General elections were held in Japan on 23 January 1949. The result was a victory for the Democratic Liberal Party, which won 269 of the 466 seats. Voter turnout was 74.0%. It was the first election held following the enactment of the current Constitution of Japan.
Future prime ministers Hayato Ikeda and Eisaku Satō and future Foreign Minister and Chief Cabinet Secretary Katsuo Okazaki were first elected in this election.
The second cabinet of Prime Minister Shigeru Yoshida was formed following the election.Cabinet Secretariat (Japan)
The Cabinet Secretariat (内閣官房, Naikaku-kanbō) is an agency in the Japanese government, headed by the Chief Cabinet Secretary. It organizes the Cabinet's public relations, coordinates ministries and agencies, collects intelligence for the government, and organizes miscellaneous other tasks for the Cabinet, including the Prime Minister's office (Kantei) and residence (Kōtei).Hirofumi Hirano
Hirofumi Hirano (平野 博文, Hirano Hirofumi, born March 19, 1949) is a Japanese politician of the Democratic Party of Japan (DPJ), a member of the House of Representatives in the Diet (national legislature). He is a native of Katsuragi, Wakayama and he started working for Panasonic Corporation in 1971 after graduating from Chuo University. He was elected to the House of Representatives for the first time in 1996 as an independent. He was the Chief Cabinet Secretary in the Yukio Hatoyama administration.Hiroyuki Hosoda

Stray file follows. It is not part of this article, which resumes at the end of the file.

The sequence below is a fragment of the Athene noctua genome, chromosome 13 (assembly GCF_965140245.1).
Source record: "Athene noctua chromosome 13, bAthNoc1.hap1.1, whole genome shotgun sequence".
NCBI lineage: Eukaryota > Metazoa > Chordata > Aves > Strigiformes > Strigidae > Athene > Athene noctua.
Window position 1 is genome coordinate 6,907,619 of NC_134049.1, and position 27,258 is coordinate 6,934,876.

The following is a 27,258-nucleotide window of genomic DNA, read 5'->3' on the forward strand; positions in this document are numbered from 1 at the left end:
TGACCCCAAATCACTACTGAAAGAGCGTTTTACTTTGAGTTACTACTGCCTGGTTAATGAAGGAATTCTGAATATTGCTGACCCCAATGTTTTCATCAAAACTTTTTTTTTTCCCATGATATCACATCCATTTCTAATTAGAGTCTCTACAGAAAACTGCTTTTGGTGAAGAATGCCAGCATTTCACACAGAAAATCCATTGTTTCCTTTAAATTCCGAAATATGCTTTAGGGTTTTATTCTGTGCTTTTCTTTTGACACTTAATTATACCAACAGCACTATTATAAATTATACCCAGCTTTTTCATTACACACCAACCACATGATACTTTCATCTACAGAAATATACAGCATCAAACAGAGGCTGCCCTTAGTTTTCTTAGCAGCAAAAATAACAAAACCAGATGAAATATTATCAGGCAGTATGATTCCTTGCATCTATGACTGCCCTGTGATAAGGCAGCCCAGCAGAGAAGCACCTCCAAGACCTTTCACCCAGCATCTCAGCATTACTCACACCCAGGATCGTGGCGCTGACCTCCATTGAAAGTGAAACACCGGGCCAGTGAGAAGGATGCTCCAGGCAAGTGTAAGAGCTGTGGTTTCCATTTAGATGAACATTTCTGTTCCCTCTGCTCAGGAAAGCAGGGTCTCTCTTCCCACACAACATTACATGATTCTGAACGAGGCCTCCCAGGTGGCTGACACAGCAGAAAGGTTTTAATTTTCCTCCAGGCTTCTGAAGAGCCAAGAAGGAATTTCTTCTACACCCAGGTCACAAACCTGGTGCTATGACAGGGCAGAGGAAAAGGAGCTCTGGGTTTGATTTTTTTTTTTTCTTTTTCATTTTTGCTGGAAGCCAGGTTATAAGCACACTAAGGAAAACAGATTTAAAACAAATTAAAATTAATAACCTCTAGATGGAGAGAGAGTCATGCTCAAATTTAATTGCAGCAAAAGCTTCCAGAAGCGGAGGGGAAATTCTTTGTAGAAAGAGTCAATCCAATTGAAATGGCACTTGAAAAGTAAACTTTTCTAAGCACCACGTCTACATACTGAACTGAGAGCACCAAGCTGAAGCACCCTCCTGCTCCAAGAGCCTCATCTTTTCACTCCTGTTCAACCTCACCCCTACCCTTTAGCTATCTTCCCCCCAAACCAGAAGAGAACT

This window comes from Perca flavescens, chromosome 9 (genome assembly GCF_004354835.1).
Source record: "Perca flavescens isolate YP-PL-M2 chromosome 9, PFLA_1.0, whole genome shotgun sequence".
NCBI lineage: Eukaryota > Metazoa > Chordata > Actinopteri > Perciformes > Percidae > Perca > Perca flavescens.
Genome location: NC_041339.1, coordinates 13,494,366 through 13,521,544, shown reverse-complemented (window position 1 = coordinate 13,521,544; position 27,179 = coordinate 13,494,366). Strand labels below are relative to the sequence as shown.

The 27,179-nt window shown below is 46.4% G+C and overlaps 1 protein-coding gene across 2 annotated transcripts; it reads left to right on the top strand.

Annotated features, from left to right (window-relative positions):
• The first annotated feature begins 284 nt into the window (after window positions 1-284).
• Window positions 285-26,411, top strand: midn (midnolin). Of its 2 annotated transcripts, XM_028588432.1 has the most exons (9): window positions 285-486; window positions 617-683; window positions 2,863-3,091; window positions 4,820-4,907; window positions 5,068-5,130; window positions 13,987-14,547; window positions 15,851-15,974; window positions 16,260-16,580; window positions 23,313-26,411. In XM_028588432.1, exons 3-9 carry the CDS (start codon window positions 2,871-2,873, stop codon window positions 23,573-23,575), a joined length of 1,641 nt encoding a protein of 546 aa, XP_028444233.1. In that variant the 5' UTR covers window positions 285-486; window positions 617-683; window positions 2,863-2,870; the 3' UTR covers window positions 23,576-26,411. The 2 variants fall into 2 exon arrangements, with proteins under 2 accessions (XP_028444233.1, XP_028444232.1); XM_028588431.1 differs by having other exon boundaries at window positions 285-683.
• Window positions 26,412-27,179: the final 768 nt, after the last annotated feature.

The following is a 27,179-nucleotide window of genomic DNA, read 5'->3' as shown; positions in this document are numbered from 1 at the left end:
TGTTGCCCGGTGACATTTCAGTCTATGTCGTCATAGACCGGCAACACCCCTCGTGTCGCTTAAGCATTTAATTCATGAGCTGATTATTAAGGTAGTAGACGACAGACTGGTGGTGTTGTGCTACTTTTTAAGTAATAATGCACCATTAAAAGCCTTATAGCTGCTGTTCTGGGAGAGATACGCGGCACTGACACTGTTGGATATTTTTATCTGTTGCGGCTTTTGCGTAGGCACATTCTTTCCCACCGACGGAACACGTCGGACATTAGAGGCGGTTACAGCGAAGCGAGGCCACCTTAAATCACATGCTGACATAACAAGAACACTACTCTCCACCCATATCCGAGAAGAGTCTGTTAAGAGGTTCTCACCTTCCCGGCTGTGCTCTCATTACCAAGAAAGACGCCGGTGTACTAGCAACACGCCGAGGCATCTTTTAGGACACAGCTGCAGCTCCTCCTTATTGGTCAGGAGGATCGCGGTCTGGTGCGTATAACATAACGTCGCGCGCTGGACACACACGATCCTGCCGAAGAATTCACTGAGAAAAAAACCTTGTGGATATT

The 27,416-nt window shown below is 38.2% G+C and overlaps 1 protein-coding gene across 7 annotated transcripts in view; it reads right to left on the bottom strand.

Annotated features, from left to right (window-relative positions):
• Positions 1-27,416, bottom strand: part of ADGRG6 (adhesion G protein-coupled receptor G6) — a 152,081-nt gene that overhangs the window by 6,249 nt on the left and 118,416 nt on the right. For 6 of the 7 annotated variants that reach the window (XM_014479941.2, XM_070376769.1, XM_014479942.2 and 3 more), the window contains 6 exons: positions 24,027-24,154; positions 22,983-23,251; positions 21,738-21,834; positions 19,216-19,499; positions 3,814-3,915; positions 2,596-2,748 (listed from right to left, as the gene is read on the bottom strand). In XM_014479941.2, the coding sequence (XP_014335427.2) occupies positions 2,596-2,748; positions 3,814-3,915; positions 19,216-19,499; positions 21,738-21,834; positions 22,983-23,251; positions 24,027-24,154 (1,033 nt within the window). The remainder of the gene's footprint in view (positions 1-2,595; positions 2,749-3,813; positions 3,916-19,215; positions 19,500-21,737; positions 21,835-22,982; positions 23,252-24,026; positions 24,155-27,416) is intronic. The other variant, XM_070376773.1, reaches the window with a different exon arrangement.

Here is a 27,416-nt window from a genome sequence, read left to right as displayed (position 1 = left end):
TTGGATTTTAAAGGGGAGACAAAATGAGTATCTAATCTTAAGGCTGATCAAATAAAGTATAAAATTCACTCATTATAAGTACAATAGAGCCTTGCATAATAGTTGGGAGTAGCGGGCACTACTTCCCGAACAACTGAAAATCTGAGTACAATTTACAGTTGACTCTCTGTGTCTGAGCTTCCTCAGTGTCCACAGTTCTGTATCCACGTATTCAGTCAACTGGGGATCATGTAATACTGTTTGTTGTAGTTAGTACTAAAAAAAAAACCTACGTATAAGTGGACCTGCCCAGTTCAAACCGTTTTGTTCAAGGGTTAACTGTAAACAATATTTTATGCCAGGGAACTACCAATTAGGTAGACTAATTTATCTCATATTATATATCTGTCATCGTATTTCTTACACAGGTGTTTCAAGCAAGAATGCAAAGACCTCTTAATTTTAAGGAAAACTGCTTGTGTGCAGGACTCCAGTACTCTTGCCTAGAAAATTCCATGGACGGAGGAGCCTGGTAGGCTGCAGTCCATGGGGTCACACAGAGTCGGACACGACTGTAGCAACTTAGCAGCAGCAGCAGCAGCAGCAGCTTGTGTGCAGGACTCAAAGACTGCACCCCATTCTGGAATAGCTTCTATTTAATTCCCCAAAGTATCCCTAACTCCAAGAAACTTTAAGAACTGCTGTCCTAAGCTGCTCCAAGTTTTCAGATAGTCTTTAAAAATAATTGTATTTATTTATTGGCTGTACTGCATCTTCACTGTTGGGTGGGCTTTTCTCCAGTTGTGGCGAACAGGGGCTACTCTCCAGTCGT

Hiroyuki Hosoda (細田 博之, Hosoda Hiroyuki, born 5 April 1944) is a Japanese politician of the Liberal Democratic Party, a member of the House of Representatives in the Diet (national legislature). In 2004–2005, he was the Chief Cabinet Secretary in Junichiro Koizumi's Cabinets, succeeded by Shinzō Abe on 31 October 2005.
A native of Matsue and graduate of the University of Tokyo, he worked at the Ministry of International Trade and Industry from 1967 to 1986. He was elected to the House of Representatives for the first time in 1990.Ibaraki 4th district